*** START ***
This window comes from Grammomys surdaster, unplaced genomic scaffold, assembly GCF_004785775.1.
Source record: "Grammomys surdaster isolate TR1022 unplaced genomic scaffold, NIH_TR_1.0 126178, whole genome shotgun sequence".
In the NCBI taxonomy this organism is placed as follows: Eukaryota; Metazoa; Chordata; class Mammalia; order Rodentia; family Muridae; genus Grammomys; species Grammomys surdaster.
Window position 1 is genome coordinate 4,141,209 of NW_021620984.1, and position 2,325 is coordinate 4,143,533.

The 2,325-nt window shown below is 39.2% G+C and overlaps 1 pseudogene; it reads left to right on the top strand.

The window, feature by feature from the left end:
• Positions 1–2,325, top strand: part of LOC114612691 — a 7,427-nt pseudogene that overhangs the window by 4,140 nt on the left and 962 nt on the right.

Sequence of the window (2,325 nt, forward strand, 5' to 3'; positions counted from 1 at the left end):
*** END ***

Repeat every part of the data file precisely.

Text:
This window comes from Grammomys surdaster, unplaced genomic scaffold, assembly GCF_004785775.1.
Source record: "Grammomys surdaster isolate TR1022 unplaced genomic scaffold, NIH_TR_1.0 126178, whole genome shotgun sequence".
In the NCBI taxonomy this organism is placed as follows: Eukaryota; Metazoa; Chordata; class Mammalia; order Rodentia; family Muridae; genus Grammomys; species Grammomys surdaster.
Window position 1 is genome coordinate 4,141,209 of NW_021620984.1, and position 2,325 is coordinate 4,143,533.

The 2,325-nt window shown below is 39.2% G+C and overlaps 1 pseudogene; it reads left to right on the top strand.

The window, feature by feature from the left end:
• Positions 1–2,325, top strand: part of LOC114612691 — a 7,427-nt pseudogene that overhangs the window by 4,140 nt on the left and 962 nt on the right.

Sequence of the window (2,325 nt, forward strand, 5' to 3'; positions counted from 1 at the left end):